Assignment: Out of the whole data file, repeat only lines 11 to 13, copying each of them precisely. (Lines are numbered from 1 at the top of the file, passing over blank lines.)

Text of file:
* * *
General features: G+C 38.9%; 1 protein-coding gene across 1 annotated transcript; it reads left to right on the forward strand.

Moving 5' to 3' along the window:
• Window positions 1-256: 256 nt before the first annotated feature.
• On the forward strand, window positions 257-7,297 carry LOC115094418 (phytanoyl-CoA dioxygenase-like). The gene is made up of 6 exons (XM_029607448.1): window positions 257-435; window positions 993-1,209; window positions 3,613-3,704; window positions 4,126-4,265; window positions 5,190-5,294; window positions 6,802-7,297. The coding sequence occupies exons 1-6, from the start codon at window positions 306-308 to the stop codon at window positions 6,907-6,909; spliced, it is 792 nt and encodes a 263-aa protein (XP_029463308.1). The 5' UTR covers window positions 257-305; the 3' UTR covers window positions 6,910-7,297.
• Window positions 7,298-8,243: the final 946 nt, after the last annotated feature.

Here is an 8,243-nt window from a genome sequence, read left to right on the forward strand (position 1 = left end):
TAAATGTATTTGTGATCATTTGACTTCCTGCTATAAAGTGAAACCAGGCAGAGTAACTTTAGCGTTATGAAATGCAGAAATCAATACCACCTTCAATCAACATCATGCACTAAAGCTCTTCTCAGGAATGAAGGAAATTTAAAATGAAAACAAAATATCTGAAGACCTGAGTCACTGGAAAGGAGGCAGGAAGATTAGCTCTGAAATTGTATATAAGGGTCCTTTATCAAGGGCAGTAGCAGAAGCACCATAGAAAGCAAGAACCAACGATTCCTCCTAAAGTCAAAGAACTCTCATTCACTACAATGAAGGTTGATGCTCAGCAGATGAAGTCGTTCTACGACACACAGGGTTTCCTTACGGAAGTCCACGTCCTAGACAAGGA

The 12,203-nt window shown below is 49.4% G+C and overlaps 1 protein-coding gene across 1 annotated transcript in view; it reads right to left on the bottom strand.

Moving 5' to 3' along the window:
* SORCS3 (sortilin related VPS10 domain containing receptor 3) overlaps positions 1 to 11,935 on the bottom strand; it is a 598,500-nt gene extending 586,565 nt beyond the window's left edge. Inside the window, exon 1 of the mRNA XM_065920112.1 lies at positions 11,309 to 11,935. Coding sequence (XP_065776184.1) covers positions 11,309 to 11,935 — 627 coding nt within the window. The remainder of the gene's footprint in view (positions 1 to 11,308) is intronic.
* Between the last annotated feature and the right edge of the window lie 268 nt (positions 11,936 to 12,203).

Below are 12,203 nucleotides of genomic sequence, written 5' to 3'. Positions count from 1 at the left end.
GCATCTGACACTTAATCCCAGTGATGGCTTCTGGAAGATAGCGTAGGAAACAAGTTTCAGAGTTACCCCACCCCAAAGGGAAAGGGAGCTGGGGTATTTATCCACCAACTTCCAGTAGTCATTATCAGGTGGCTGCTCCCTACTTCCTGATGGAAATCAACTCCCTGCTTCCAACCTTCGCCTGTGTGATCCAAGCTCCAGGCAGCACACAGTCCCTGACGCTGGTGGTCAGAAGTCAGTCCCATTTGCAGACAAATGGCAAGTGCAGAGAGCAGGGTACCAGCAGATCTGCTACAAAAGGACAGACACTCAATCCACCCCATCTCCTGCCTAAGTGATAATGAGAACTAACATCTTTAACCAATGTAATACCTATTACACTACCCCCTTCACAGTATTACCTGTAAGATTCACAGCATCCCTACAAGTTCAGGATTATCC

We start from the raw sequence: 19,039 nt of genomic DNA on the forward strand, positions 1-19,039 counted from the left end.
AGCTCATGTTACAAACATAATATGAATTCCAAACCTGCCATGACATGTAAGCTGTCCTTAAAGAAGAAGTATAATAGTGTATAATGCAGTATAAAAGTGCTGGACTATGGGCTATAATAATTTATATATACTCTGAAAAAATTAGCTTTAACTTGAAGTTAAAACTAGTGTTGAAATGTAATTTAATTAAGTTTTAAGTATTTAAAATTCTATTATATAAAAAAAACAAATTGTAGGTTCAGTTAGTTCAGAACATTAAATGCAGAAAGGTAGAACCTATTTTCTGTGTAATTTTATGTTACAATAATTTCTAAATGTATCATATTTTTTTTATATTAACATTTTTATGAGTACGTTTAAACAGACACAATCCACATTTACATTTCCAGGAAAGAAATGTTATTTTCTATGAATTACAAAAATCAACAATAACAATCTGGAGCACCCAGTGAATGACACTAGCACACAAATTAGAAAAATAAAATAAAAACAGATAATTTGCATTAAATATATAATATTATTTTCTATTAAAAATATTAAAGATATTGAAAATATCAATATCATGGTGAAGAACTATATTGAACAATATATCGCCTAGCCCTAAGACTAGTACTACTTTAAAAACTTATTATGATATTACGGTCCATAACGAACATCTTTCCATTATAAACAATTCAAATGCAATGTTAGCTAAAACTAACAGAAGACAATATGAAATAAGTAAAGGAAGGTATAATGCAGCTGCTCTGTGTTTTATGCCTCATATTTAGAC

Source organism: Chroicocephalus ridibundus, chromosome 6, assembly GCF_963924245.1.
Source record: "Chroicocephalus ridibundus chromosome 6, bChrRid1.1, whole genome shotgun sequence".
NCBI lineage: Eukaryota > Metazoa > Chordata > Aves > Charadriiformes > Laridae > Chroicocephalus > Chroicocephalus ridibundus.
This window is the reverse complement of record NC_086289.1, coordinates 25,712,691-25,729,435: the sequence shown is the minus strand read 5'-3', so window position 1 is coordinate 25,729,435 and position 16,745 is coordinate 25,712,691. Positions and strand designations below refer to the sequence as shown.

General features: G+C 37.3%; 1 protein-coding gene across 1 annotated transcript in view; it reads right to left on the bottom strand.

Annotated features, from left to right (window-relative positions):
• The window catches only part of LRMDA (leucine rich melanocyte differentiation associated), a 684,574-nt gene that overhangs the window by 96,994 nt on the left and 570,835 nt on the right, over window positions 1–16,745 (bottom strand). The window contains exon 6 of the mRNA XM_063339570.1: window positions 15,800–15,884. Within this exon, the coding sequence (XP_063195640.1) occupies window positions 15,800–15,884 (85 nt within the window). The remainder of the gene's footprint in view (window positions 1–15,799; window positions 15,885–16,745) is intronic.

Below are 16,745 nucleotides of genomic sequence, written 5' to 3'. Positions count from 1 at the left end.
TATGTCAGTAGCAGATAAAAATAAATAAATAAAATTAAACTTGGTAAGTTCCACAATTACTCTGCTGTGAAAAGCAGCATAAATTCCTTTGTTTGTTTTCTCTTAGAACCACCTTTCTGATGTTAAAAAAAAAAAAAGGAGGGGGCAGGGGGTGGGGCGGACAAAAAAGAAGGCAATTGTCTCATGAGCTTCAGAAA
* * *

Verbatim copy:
* Between the last annotated feature and the right edge of the window lie 268 nt (positions 11,936 to 12,203).

Below are 12,203 nucleotides of genomic sequence, written 5' to 3'. Positions count from 1 at the left end.
GCATCTGACACTTAATCCCAGTGATGGCTTCTGGAAGATAGCGTAGGAAACAAGTTTCAGAGTTACCCCACCCCAAAGGGAAAGGGAGCTGGGGTATTTATCCACCAACTTCCAGTAGTCATTATCAGGTGGCTGCTCCCTACTTCCTGATGGAAATCAACTCCCTGCTTCCAACCTTCGCCTGTGTGATCCAAGCTCCAGGCAGCACACAGTCCCTGACGCTGGTGGTCAGAAGTCAGTCCCATTTGCAGACAAATGGCAAGTGCAGAGAGCAGGGTACCAGCAGATCTGCTACAAAAGGACAGACACTCAATCCACCCCATCTCCTGCCTAAGTGATAATGAGAACTAACATCTTTAACCAATGTAATACCTATTACACTACCCCCTTCACAGTATTACCTGTAAGATTCACAGCATCCCTACAAGTTCAGGATTATCC